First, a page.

‘Cause the Cuyahoga River
        Goes smokin’ through my dreams

        THAT makes me miss Cleveland.

  10. Look at you, Mark. You’re quite the photographer. These are great shots!! You’re talented. Look at you hiding this from us. This is quite a lot more than just photos anyway, with all your commentary and asides. By the way, your little note to us is the reason I read your blog. Yes, how could anyone not feel compassion? Who are these people? I love the owl. Five hours is long no matter how great it is. I admire your dedication. That iced over fountain speaks volumes. Oh, spring will be here soon!

    • On second look, I think some of the shots are interesting but not terribly artistic. I like the first three but the others conveying information more than any artistic sensibility.

      I was going to pull that kid over and give him money even though the delivery wasn’t mine. What a way to make a living!

      Going to a five-hour play doesn’t require dedication. It’s a joy. Getting on a bus at 5 AM every morning? That’s dedication! It wasn’t cheap, either. I sat in the rafters and it still cost!

  11. Five hours in the theater? Not sure I could do it. I start getting antsy after ninety minutes. Sixty if my attention is wandering. At least they gave you two intermissions. My bladder would need that.

    The pics are great. I enjoyed the photographic tour through a snowy New York. Now you can follow-up with the same shots come spring!

    • I don’t know what happened to me in past that makes five hours of theater tolerable. I really think something must be seriously wrong with me. It’s not for most people, that’s for sure. Most people are too sensible to sit in an old theater in Brooklyn to see a five hour play. One that, frankly, was okay but not spectacular. Maybe it’s best not to look too deeply for a reason. Ride the wave.

  12. The photography is fantastic, but the O’Neill memes are my favorite memes now!

    About 11 years ago ( I was pregnant) I saw “Long Day’s Journey Into Night” on Broadway. It was an incredible production with a stellar cast. Dennehy, (does he get first refusal on O’Neill plays?) but also Philip Seymour Hoffman and Vanessa Redgrave, arguably the best actress in the world. And yet at 4 hours, it felt interminable to me. I might have been hormonal.

    I love looking at the snow in New York without having to actually deal with it. Thank you, friend.

    • I missed that production, but not because I was pregnant. And I believe you are mixing up your past a bit, my tiny rose. Hoffman, Dennehy and Redgrave did Long Day’s Journey Into Night. The prior Broadway production of Iceman was in 1999 with Kevin Spacey; a superior show to this one. That one also starred a then-unknown Paul Giamatti, who killed it.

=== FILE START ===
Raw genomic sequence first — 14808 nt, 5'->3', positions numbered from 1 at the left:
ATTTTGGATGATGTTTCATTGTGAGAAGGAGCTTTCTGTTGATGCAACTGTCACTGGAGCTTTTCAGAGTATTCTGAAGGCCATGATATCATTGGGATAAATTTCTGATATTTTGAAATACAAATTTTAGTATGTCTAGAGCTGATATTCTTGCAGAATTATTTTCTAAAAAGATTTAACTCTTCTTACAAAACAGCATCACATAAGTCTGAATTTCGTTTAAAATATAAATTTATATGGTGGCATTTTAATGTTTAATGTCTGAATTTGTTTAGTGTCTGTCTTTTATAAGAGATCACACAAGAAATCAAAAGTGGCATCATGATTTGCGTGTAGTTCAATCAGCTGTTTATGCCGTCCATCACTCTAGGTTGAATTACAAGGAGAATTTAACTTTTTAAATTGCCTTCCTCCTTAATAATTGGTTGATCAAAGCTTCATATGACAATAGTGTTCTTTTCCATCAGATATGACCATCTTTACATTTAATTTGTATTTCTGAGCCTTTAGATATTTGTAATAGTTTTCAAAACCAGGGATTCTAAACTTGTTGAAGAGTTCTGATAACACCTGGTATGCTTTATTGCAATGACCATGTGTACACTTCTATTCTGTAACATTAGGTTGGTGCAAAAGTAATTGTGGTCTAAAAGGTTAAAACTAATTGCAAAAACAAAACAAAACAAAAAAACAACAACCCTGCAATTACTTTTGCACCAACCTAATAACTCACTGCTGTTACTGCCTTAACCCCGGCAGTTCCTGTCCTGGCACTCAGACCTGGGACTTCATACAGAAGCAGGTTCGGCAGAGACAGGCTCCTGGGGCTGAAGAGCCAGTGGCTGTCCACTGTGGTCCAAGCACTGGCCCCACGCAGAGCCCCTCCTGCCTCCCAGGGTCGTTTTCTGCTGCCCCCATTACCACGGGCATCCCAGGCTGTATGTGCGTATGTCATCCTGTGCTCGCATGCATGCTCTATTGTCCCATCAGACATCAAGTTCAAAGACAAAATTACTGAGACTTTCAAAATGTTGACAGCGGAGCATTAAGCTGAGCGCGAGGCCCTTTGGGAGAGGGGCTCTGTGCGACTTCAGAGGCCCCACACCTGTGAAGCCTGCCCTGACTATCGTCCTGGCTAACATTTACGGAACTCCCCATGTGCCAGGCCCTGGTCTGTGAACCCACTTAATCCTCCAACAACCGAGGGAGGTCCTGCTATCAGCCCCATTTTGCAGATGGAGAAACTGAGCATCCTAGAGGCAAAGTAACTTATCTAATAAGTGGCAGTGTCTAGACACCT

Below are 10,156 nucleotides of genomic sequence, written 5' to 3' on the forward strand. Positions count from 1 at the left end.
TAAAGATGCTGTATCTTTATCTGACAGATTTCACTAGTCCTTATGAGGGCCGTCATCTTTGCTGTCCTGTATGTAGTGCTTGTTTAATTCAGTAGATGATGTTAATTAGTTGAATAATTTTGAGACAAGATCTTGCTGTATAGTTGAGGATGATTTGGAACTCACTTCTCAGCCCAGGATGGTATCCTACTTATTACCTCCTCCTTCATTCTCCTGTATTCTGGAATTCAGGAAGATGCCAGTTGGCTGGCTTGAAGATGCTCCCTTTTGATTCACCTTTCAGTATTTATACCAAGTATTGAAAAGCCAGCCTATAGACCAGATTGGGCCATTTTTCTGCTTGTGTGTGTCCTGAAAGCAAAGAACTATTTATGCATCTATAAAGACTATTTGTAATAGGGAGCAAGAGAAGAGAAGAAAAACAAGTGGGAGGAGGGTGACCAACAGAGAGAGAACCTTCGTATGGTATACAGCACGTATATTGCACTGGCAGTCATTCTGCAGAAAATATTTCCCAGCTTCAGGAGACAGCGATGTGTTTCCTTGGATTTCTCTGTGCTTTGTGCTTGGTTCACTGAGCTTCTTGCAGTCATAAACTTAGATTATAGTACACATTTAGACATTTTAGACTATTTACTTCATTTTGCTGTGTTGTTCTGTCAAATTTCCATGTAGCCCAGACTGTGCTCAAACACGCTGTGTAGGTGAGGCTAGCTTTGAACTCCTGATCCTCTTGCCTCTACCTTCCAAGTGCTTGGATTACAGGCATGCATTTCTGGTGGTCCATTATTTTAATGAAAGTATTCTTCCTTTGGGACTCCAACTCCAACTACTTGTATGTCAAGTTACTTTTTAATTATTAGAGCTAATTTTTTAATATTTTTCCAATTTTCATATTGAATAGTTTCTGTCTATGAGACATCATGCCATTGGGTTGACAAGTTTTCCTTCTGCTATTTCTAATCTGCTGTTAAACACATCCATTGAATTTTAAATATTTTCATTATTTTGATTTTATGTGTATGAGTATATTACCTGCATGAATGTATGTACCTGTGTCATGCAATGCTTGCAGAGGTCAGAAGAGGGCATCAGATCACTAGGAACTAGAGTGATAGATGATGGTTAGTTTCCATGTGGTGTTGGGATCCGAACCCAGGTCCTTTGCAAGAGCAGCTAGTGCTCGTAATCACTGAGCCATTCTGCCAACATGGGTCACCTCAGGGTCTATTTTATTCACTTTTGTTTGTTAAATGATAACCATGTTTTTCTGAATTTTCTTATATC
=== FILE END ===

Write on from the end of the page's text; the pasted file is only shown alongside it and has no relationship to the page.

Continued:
I didn’t write any of those memes. I didn’t want to take any credit for their brilliance. Because they are. Brilliant.

      There’s plenty of snow out here where we are. You’re not deprived.

      • I said it was Long Days Journey!

        I know I’m just a blogging heathen on WordPress, but I did really pursue acting in NYC. I know my theater!

        I loathe the snow. It just looks pretty in a photograph. Mostly because it’s of New York. That’s one love affair I’m having that will never end.

  13. O’Neil marathon, snow, Bryant Park, art,snow, wit, snow, compassion. The Banished One writes about his city…
    You do know I have a painting of a water tower on my living room wall?

  14. Excellent photos of snowy scenes. Your best photo? The delivery guy. Immigrants are willing do what lazy ass Americans will not. I see it in my small town. The Mexicans have a “corner” on lawn service and carpentry and mason work. Generally all of them do very good work.

    I’m also fascinated by the bird sculptures. Lots of work went into creating those.

    • I saw that guy approaching on his bike and knew it would make for good commentary. Blow it up and look at the look on his face. Pure agony.

      The sculptures are great because they’re so big. I think about 15 feet high or so. If they were just man-sized, they wouldn’t be so interesting. Bigger is almost always better.

  15. Wonderful photos – I don’t have your skill. How comes your snow looks more, well, snowy, than ours does??? All I see is slush and salt and road spray.